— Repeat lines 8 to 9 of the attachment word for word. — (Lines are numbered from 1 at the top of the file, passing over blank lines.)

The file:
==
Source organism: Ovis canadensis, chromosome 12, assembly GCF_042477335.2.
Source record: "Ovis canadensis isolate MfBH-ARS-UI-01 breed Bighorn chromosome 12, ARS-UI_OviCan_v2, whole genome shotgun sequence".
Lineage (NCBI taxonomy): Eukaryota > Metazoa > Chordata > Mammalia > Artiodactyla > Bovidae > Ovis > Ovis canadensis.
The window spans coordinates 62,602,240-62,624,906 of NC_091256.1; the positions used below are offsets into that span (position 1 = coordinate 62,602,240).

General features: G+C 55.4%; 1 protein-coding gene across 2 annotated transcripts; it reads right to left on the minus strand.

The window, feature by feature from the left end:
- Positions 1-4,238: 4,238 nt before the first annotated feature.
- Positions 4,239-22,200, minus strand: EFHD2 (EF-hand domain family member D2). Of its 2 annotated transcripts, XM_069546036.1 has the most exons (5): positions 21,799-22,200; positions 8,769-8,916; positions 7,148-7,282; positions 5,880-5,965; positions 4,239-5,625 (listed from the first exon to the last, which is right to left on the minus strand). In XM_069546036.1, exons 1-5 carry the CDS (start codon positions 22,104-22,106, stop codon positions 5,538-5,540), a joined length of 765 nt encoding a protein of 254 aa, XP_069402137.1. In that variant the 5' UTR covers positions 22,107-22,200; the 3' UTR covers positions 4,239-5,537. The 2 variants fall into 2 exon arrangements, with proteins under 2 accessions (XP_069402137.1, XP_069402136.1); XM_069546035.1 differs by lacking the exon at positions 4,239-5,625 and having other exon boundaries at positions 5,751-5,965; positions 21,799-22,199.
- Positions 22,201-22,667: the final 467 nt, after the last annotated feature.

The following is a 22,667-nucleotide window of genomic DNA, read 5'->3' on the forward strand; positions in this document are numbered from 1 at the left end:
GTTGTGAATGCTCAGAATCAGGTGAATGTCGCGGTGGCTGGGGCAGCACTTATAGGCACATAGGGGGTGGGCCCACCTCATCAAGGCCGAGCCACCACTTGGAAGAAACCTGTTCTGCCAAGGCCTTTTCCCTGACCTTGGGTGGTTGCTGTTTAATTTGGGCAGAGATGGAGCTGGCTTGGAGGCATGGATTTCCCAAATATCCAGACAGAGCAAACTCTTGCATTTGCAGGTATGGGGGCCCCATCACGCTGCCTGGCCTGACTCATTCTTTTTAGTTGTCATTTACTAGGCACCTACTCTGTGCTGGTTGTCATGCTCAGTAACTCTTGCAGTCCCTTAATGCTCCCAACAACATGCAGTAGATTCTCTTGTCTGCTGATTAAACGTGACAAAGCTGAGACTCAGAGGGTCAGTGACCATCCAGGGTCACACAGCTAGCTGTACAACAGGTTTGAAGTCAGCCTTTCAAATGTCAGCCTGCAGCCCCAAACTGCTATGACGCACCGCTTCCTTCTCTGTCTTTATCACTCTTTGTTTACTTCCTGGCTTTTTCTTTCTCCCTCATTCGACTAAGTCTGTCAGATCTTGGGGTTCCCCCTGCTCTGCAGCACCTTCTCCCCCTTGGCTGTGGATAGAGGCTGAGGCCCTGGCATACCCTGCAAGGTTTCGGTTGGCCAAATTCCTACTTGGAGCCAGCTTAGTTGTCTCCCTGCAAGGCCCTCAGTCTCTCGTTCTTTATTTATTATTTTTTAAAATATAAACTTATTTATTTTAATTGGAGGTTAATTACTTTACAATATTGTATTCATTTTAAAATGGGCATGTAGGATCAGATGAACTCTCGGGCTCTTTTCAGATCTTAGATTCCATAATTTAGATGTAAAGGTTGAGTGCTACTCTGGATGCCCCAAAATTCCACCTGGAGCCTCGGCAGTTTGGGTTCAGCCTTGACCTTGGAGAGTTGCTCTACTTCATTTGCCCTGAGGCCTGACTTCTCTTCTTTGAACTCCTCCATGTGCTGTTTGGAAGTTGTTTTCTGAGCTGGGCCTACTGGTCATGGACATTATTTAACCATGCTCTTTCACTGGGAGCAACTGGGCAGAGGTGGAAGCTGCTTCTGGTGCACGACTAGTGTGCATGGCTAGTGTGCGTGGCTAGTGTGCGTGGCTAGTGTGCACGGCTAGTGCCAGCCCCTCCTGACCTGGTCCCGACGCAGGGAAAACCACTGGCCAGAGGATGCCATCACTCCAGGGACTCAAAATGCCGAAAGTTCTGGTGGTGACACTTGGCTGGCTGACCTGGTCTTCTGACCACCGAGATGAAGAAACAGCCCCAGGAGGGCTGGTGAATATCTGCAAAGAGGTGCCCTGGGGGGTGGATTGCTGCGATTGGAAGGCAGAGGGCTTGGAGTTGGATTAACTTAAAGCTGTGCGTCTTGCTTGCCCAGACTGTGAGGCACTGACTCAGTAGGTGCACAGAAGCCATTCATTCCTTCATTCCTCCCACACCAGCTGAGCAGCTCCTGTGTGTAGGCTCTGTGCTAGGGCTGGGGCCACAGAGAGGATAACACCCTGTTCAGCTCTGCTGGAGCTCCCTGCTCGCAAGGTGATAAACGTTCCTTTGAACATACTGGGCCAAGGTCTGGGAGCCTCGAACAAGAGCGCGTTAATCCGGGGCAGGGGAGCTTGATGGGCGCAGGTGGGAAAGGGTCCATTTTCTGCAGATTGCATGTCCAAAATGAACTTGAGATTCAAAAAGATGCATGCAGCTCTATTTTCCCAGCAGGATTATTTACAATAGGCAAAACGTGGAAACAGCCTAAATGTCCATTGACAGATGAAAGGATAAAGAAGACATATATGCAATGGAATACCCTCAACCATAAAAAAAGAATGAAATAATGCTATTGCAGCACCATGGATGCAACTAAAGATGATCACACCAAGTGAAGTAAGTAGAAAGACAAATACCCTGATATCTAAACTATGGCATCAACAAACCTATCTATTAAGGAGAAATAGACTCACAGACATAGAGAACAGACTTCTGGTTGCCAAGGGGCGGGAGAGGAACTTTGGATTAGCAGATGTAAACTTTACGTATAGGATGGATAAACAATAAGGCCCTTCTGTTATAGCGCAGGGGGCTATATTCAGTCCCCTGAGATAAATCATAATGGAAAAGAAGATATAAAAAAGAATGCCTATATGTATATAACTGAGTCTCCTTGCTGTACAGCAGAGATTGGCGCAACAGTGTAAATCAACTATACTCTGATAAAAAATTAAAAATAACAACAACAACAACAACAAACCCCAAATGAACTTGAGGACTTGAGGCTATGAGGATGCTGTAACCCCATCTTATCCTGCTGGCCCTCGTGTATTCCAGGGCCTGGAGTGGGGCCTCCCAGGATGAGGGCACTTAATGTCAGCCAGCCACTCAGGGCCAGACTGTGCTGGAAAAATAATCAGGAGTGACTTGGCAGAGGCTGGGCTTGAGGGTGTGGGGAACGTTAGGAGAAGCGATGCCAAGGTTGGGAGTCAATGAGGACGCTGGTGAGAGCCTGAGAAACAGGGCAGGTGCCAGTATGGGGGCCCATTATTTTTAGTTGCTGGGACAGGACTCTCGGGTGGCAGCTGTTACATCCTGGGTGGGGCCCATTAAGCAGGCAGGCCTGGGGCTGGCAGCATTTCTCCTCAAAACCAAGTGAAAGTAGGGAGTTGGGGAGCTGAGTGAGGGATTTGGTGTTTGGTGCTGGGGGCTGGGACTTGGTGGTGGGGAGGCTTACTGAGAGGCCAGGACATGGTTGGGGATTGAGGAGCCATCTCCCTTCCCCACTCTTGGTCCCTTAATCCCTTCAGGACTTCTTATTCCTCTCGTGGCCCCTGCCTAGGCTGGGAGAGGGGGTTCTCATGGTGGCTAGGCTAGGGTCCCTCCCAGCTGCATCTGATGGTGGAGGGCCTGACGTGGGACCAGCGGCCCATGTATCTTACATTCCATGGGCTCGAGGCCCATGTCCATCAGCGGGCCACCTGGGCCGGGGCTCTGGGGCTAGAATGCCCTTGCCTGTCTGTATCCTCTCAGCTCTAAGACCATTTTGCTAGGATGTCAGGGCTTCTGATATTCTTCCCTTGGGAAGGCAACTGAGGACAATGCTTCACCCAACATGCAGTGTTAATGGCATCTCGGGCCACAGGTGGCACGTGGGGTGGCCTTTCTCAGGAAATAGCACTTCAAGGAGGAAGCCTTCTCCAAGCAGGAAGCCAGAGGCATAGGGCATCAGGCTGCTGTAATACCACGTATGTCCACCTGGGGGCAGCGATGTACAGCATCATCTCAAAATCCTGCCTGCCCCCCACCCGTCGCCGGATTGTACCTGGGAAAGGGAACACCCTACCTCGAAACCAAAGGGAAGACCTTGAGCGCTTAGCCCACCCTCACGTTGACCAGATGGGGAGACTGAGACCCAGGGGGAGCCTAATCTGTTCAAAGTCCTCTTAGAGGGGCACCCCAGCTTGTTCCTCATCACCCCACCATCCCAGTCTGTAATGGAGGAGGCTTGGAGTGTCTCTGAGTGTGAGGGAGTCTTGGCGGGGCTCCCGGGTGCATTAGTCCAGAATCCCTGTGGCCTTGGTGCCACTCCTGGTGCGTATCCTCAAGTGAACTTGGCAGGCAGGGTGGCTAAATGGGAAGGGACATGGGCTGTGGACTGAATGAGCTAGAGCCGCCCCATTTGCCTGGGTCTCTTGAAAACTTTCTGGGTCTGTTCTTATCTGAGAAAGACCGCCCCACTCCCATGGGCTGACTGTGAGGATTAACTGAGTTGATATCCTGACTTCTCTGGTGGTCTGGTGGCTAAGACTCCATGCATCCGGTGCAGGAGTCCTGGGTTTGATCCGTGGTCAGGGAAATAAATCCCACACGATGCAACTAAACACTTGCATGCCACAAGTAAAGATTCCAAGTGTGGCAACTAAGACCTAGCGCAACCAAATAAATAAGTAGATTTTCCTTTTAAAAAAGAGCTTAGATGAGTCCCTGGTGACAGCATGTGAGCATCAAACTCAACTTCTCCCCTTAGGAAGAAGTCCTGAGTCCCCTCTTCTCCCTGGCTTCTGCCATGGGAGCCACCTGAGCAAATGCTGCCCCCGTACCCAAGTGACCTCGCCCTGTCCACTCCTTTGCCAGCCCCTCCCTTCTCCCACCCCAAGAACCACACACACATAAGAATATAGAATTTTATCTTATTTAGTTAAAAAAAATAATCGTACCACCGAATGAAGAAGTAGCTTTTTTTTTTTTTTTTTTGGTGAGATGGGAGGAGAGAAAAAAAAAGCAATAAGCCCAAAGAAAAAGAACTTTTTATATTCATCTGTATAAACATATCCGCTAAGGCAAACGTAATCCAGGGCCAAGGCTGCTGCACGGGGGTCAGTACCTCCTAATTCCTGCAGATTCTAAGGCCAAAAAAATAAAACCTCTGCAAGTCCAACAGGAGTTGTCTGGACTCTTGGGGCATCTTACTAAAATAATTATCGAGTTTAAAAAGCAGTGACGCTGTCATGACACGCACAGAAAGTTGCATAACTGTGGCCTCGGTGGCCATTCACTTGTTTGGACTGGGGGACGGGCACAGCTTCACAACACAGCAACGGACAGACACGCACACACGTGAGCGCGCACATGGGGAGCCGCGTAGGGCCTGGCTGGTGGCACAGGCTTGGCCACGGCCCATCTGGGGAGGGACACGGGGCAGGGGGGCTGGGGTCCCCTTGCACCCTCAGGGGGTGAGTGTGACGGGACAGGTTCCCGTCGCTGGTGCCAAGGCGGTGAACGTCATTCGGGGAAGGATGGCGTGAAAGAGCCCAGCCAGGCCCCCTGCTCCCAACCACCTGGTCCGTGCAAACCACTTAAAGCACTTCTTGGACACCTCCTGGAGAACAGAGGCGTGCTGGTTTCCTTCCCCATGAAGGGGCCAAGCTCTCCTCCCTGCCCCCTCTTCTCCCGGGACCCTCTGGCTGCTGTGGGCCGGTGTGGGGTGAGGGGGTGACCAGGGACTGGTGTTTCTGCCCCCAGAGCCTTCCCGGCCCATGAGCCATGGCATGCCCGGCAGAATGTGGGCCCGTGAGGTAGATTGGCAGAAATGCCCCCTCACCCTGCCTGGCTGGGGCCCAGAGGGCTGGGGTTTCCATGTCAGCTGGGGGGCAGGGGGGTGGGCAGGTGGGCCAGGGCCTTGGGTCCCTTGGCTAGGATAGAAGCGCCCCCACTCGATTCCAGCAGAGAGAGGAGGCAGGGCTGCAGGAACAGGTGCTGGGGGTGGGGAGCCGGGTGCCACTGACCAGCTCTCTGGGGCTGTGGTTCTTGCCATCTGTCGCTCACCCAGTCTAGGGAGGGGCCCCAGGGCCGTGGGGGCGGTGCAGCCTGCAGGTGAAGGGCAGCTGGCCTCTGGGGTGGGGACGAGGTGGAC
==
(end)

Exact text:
- Positions 4,239-22,200, minus strand: EFHD2 (EF-hand domain family member D2). Of its 2 annotated transcripts, XM_069546036.1 has the most exons (5): positions 21,799-22,200; positions 8,769-8,916; positions 7,148-7,282; positions 5,880-5,965; positions 4,239-5,625 (listed from the first exon to the last, which is right to left on the minus strand). In XM_069546036.1, exons 1-5 carry the CDS (start codon positions 22,104-22,106, stop codon positions 5,538-5,540), a joined length of 765 nt encoding a protein of 254 aa, XP_069402137.1. In that variant the 5' UTR covers positions 22,107-22,200; the 3' UTR covers positions 4,239-5,537. The 2 variants fall into 2 exon arrangements, with proteins under 2 accessions (XP_069402137.1, XP_069402136.1); XM_069546035.1 differs by lacking the exon at positions 4,239-5,625 and having other exon boundaries at positions 5,751-5,965; positions 21,799-22,199.
- Positions 22,201-22,667: the final 467 nt, after the last annotated feature.